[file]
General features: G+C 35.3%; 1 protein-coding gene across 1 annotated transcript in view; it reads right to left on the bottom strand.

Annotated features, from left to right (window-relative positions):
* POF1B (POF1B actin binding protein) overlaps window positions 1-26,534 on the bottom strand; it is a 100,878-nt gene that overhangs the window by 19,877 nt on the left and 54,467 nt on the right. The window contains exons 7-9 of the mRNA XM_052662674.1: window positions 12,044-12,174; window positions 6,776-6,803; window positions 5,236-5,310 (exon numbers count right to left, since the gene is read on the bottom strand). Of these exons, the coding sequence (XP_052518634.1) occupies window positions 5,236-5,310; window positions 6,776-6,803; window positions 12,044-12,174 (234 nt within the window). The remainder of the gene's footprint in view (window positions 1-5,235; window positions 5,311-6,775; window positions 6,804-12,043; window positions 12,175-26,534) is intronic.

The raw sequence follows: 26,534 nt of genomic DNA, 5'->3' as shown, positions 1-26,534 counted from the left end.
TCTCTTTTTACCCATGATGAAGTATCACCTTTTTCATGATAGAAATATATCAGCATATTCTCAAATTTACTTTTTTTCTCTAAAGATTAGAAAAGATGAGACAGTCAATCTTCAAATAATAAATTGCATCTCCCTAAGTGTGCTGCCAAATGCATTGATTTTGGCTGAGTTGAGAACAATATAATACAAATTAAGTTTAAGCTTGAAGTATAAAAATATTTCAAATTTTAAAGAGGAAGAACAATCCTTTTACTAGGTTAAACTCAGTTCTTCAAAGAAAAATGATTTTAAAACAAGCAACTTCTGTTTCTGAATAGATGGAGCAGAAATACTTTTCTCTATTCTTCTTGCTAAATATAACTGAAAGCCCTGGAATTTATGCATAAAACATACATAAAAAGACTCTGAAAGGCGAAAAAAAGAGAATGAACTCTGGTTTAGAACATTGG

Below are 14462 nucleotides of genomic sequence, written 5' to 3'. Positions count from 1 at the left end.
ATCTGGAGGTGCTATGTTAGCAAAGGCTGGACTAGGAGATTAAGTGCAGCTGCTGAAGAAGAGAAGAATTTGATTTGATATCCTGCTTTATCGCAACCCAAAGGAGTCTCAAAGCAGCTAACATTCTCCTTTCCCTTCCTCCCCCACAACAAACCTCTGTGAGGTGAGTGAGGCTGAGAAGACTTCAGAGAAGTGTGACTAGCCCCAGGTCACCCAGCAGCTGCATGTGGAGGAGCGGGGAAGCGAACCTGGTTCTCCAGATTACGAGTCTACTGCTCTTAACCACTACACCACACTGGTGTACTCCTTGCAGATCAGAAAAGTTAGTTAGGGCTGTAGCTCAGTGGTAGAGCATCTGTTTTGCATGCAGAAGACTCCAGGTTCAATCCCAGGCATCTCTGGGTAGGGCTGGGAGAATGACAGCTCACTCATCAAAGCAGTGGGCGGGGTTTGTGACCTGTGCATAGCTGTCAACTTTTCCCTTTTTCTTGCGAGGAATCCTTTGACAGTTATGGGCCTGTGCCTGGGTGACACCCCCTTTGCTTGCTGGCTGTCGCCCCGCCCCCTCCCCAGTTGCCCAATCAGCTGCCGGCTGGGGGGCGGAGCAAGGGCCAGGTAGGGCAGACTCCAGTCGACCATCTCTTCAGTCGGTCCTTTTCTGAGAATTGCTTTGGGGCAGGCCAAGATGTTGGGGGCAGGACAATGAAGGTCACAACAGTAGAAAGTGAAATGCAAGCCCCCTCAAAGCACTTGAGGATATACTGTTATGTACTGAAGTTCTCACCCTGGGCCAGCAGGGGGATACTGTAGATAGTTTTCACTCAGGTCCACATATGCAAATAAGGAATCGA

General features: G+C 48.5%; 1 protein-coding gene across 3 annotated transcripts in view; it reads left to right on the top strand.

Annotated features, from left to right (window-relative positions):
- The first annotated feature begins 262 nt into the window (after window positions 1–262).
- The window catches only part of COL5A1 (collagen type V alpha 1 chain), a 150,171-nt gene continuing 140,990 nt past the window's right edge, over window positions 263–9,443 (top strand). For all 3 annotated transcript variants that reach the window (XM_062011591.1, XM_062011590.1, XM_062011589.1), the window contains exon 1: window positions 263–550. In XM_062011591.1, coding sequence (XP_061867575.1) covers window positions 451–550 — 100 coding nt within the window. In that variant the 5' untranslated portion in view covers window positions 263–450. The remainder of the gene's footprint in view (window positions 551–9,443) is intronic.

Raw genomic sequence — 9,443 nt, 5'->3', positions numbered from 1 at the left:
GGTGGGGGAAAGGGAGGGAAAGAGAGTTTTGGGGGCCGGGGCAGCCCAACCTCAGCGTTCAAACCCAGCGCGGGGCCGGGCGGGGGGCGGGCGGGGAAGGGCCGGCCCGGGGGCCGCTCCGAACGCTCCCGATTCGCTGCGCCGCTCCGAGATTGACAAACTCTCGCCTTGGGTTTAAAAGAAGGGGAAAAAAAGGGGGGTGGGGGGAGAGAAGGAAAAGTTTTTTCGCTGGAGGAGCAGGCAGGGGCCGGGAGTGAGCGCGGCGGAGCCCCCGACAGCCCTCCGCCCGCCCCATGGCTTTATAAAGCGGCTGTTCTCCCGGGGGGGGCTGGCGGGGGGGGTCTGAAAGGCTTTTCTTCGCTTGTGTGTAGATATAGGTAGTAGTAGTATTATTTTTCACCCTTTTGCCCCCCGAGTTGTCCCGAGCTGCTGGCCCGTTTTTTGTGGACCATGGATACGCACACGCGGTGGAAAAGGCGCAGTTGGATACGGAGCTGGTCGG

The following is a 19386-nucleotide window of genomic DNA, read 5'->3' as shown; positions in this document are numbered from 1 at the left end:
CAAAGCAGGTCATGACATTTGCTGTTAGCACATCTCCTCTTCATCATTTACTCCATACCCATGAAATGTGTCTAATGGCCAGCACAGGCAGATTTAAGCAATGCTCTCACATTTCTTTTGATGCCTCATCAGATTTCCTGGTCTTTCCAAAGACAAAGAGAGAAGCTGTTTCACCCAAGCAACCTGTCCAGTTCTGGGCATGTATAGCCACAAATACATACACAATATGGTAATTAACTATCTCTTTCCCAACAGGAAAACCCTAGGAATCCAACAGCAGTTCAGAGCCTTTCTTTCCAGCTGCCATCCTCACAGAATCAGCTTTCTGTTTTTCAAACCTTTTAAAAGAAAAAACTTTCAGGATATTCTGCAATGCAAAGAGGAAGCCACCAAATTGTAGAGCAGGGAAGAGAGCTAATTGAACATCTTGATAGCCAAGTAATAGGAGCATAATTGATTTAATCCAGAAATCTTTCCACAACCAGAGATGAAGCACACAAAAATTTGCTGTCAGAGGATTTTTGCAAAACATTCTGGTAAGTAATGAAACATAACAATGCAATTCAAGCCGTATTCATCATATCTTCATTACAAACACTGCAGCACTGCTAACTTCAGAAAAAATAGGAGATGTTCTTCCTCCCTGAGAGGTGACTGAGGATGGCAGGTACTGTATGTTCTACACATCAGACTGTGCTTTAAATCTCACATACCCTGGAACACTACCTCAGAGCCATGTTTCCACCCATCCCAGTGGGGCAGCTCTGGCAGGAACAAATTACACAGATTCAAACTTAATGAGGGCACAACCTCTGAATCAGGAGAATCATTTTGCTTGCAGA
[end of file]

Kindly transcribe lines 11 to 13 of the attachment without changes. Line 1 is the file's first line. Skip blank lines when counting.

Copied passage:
- The window catches only part of COL5A1 (collagen type V alpha 1 chain), a 150,171-nt gene continuing 140,990 nt past the window's right edge, over window positions 263–9,443 (top strand). For all 3 annotated transcript variants that reach the window (XM_062011591.1, XM_062011590.1, XM_062011589.1), the window contains exon 1: window positions 263–550. In XM_062011591.1, coding sequence (XP_061867575.1) covers window positions 451–550 — 100 coding nt within the window. In that variant the 5' untranslated portion in view covers window positions 263–450. The remainder of the gene's footprint in view (window positions 551–9,443) is intronic.

Raw genomic sequence — 9,443 nt, 5'->3', positions numbered from 1 at the left:
GGTGGGGGAAAGGGAGGGAAAGAGAGTTTTGGGGGCCGGGGCAGCCCAACCTCAGCGTTCAAACCCAGCGCGGGGCCGGGCGGGGGGCGGGCGGGGAAGGGCCGGCCCGGGGGCCGCTCCGAACGCTCCCGATTCGCTGCGCCGCTCCGAGATTGACAAACTCTCGCCTTGGGTTTAAAAGAAGGGGAAAAAAAGGGGGGTGGGGGGAGAGAAGGAAAAGTTTTTTCGCTGGAGGAGCAGGCAGGGGCCGGGAGTGAGCGCGGCGGAGCCCCCGACAGCCCTCCGCCCGCCCCATGGCTTTATAAAGCGGCTGTTCTCCCGGGGGGGGCTGGCGGGGGGGGTCTGAAAGGCTTTTCTTCGCTTGTGTGTAGATATAGGTAGTAGTAGTATTATTTTTCACCCTTTTGCCCCCCGAGTTGTCCCGAGCTGCTGGCCCGTTTTTTGTGGACCATGGATACGCACACGCGGTGGAAAAGGCGCAGTTGGATACGGAGCTGGTCGG